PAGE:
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Learning theories


Learning theories These theories see criminality as normal learned behavior. Some behavior is instinctive and is possessed by an individual at birth; the possession ... – PowerPoint PPT presentation

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Title: Learning theories

Learning theories
  • These theories see criminality as normal learned
    behavior. Some behavior is instinctive and is
    possessed by an individual at birth the
    possession of this is determined by biological
    factors. Learned behavior depends upon knowledge,
    skills, habits and responses that have been
    developed as a result of experience, or the need
    to adjust to environment.

Classical conditioning or classical learning
  • It is characterised by the work of Pavlov. He
    noticed that certain external stimuli always
    produced certain responses and that these
    responses seemed to be natural. The example
    usually chosen is that a dog always salivates
    when it is given meat, but it does not salivate
    when presented with most other stimuli, e.g. a
    bell ringing. Pavlov tried to alter this. He
    persistently rang a bell when giving the dogs
    meat and after a time he stopped presenting them
    with meat and discovered that they still
    salivated when they heard the bell

Operant conditioning
  • The individual interacts with the environment,
    and thereby learns what behavior will bring about
    the desired end. Skinner is the best known
    proponent of this type of theory. Its basis is
    that behavior is learnt through the use of
    rewards and punishments. Behavior which is
    rewarded will be reinforced and become more
    frequent in order to maximize the rewards, and
    behavior which is punished or which meets with
    aversive consequences will be discouraged.

  • Classical and operant learning are very similar,
    but in operant learning behavior is not just
    affected by the environment, but operates on the
    environment to attain various ends. This theory
    is based on what the individual finds rewarding
    or unpleasant, and assumes that everybody seek to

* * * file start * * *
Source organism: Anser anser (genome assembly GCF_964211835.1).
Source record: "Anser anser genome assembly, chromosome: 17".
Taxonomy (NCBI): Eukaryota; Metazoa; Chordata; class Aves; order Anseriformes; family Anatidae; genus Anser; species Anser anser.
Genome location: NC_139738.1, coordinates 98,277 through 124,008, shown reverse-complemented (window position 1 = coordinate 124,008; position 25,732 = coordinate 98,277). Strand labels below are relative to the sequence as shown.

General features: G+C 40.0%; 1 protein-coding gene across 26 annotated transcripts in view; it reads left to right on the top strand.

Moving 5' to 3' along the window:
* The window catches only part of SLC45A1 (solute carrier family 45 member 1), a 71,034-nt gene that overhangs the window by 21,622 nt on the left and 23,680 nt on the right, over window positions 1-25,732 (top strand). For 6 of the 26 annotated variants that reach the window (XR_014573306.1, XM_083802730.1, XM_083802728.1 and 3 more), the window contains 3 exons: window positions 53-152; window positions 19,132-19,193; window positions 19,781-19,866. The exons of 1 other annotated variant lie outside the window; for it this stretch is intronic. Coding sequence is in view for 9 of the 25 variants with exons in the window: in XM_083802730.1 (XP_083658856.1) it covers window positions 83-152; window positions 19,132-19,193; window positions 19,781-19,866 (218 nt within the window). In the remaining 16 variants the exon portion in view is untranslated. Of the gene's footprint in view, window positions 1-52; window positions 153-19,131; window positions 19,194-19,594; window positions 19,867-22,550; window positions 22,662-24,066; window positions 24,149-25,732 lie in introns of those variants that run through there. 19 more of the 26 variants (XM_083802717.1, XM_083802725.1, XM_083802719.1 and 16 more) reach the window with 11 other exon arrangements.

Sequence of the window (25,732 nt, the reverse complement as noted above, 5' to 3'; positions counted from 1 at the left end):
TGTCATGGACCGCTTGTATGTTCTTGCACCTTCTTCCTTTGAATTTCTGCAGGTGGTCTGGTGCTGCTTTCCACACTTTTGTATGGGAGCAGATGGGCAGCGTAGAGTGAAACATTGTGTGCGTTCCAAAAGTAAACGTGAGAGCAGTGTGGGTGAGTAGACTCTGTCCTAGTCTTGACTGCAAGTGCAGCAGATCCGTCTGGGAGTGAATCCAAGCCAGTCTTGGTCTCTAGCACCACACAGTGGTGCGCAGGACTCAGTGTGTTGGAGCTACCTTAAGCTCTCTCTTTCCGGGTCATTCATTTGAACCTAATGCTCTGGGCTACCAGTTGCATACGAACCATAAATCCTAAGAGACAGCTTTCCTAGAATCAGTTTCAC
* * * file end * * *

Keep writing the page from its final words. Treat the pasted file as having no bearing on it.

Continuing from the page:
maximize rewards and minimize punishment.

Cognitive learning
  • It considers the ability to understand. It might
    explain how people understand concepts and solve
    problems, and also how they arrange the
    information they obtain from response theories so
    as to give their behavior meaning. It includes an
    understanding of the physical world as well as
    learning and shaping attitudes and beliefs about
    the world

  • In particular it involves learning about other
    people, their behavior and how we interact with
    them. It thus includes learning respect for the
    feelings of others, learning to take
    responsibility, learning to make rational choices
    about behavior, learning to control impulsive
    desires and behaviors, learning to develop powers
    of moral reasoning, and learning to solve
    interpersonal problems.

Multimodal programmes
  • Programs intended to produce behavioral changes
    using cognitive ideas usually need to deal with a
    number of aspects and are referred to as
    multimodal programs. They work on areas such as
    information processes, problem solving, skills
    training, emotional control training and moral

  • These learning processes can take place through a
    number of different modes. The learning can take
    place through direct experiences, but learning
    can also be observational or based on models.
    That is, learning can take place by watching the
    behavior of others and seeing whether it is
    rewarded or punished. This type of learning is
    thought to be most powerful for children, who may
    model their behavior on family, teachers or peer

Differential association (Edwin H. Sutherland)
  • It is a theory of learning. It asserts that crime
    is learnt by association with others.
  • Sutherland argued that all behavior was learnt,
    and to decide whether someone would be criminal
    you needed to split criminal behaviour from
    non-criminal behavior

  • The central hypothesis is that crime is not
    unique or invented by each criminal separately
    but, like all other forms of human behavior, it
    is learnt from direct contact with other people.
  • Second hypothesis behavioral learning takes
    place through personal contacts with other
  • A third assertion is that the learning involves
    both the techniques for committing the offences
    and the motives, drives, rationalizations, values
    and attitudes for its committal.
  • Finally, whether a person takes part in criminal
    activities depends on the amount of contact they
    have with criminal activities or with those who
    support or are sympathetic towards criminal

  • Criminal input or definitions come from criminal
    offenders and those who may verbally approve of
    such behavior, or those who may verbally
    disapprove of crime but who are nevertheless
    willing to participate in certain types of
    criminal activity.

A person becomes criminal if there is an excess
of definitions favorable to the violation of the
law over definitions unfavorable to violation of
the law
  • The longer and more frequently one is exposed to
    a particular type of behavior or attitude, the
    more effect it is likely to have.
  • The earlier the attitude is experienced, the more
    forcefully it is likely to affect later behavior.

  • It is important to note that Sutherland does not
    consider that offenders are driven by different
    goals and desires from non criminals, but rather
    that they choose different means of achieving
    those ends
  • J.B. Snipes, T.J. Bernard, G. B. Vold,
    Theoretical Criminology, 2002
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